My kids have shown more of an interest in making natural easter egg dyes this year. It’s like part science experiment, part craft project, and there’s something kind of cool about not entirely knowing how the results will come out.
So as much as we’re fans of finding creative ways to decorate Easter eggs without dyeing them, we have a few die-hard dyers (or dye-hards?) in my family who will be excited to check out this cool, easy step-by-step DIY for making natural Easter egg dye, using colors from actual food, courtesy of Chris McLaughlin.
She’s a long-time garden columnist and home agriculture magazine editor, as well as the author of A Garden to Dye For: How to Use Plants from the Garden to Create Natural Colors for Fabrics & Fibers which features more than 40 plants that can be used to create an all-natural custom color pallet for all kinds of crafting, from DIY play dough to your own homemade watercolor paints.
And remember, if you’re going to eat the eggs afterward, only use safe, edible plants. No nightshade, okay?
Instructions adapted from Chris McLaughlin’s recipes and used with permission.
What you’ll need for making natural Easter egg dyes
-Non-reactive dye pots like glass or stainless steel
-Glass jars, bowls or mugs
-A stove and 4-quart pot if you’re using the hot method
-Hard-boiled eggs: Here’s a tutorial for the how to hard-boil eggs perfectly.
Ingredients for natural Easter egg dyes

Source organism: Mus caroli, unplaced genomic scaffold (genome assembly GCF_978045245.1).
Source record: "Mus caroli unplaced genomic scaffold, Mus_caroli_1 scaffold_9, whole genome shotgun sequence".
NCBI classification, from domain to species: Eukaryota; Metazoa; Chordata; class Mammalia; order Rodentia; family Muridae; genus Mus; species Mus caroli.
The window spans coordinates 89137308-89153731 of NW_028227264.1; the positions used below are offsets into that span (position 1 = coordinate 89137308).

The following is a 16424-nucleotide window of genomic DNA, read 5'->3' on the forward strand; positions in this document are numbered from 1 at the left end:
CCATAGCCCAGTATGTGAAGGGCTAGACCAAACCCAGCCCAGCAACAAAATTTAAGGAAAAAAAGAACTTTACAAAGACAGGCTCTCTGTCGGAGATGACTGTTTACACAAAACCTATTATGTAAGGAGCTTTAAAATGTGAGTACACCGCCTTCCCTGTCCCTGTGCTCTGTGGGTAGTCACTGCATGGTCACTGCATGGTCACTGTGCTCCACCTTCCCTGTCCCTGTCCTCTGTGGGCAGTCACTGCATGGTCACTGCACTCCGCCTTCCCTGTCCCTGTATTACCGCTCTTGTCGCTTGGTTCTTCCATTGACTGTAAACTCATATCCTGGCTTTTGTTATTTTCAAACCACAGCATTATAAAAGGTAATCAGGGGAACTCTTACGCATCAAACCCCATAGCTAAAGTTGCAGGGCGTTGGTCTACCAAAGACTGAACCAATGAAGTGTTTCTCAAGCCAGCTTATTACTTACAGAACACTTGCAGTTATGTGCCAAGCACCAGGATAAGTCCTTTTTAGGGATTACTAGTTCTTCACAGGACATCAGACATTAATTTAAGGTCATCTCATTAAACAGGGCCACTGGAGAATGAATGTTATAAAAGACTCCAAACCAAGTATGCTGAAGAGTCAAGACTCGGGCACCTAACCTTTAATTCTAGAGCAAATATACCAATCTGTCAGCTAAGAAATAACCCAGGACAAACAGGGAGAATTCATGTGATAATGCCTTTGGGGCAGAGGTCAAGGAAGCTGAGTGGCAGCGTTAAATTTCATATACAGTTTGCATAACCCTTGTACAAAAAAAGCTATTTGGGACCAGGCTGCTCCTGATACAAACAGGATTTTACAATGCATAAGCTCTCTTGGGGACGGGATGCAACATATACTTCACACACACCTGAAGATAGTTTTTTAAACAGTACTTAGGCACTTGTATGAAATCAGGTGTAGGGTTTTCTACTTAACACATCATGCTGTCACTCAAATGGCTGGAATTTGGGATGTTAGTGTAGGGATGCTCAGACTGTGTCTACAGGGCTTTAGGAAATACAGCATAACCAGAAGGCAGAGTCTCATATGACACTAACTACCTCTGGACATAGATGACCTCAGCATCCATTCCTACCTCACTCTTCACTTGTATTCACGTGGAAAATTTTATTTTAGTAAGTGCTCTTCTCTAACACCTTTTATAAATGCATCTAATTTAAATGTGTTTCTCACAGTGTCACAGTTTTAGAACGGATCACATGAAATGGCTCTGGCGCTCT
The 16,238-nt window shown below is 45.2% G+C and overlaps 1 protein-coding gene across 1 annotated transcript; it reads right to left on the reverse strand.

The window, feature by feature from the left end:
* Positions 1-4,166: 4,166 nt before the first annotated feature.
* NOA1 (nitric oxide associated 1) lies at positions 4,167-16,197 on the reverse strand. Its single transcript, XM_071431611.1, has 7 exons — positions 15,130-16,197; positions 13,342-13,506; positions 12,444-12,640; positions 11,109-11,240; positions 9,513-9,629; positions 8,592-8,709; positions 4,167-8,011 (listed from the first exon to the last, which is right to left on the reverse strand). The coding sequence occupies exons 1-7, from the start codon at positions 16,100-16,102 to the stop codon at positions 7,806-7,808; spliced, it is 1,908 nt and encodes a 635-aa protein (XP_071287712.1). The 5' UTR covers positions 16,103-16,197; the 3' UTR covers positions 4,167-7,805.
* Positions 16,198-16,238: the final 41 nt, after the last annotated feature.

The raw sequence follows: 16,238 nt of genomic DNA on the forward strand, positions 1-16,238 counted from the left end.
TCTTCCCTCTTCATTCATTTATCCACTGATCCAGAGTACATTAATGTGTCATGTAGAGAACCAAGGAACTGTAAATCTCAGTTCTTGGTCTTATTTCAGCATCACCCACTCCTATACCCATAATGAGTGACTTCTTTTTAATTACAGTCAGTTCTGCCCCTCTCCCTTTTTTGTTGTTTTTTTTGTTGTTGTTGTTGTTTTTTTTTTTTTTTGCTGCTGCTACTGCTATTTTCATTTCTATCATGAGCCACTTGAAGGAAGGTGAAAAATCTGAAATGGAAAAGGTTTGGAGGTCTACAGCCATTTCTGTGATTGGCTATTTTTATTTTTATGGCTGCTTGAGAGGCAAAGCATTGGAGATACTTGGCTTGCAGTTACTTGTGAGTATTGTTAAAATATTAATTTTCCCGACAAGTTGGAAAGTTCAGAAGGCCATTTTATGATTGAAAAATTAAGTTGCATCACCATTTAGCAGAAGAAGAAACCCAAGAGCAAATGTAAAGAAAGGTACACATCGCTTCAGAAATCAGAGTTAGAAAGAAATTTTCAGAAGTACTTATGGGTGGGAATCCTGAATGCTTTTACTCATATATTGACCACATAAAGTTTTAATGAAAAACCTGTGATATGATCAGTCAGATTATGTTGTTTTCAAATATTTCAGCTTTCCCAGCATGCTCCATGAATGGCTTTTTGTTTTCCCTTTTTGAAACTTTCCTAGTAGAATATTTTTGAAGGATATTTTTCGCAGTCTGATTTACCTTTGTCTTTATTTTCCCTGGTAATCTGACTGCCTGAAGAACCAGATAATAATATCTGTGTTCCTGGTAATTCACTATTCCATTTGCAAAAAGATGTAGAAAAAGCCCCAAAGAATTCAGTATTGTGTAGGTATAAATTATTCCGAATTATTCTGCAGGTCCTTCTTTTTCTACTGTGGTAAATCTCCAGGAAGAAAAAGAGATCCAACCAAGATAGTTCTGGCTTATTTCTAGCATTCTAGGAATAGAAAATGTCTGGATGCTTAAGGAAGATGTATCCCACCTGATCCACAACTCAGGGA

AP Photo by Chris McLaughlin via St. Lynn’s Press
–For red or lavender eggs: Red onion skins (3–4 skins or 1 cup)
–For orange eggs: Yellow onion skins (3–4 skins or 1 cup)
–For yellow eggs: Turmeric (1 tbsp per cup of water)
–For pink eggs: Beets (1 pound, shown below)
–For blue eggs: Red cabbage (A quarter-head)
–For various colors or a base to paint over: Fresh or frozen berries, not canned. Also experiment with grass, paprika, flower petals, and banana peels.
How to use the hot method for natural easter egg dyes
Using a hot bath means that the eggs are colored at the same time they’re being hard-boiled. This is faster, say if you’re creating centerpieces and need a lot of eggs completed at once, but not necessarily as fun if you’re crafting with kids.
1. Simmer the plants or vegetables in a pan of water for 15 minutes or so, then strain out the plant dyestuff so just the liquid remains in the pot.
2. Add your eggs directly to a large pot and add enough water to cover the eggs by about 2-inches.
3. Add 1/8 cup of vinegar, then bring the pot to a boil for 17–20 minutes. Done!
How to use the cold method for natural Easter eggs dyes
The cold bath method not only yields more intense colors for your eggs, but may be easier (and definitely more fun) if you are dyeing with more color. This way, you can make so many natural Easter egg dyes in advance.
1. Make the dyes by simmering ingredients in a pot of water for 20–25 minutes. Strain off the dyestuff.
2. Add 1/8 cup of vinegar, and let the liquid cool in jars.
3. Once the dye is cool, add an already hard-boiled egg to each dye color and leave them there for at least an hour.
4. For the most impressive, vibrant colors, leave the eggs in the dye for up to 10 hours or overnight.
Important note of caution: If you let your hard-boiled eggs sit in a dye for longer than 2 hours, they need to be refrigerated during that time for health safety reasons, if you plan on eating them.
Thanks to Chris McLaughlin for her tips! You can find her book A Garden to Dye For: How to Use Plants from the Garden to Create Natural Colors for Fabrics & Fibers from our affiliate Amazon or check your local indie bookseller.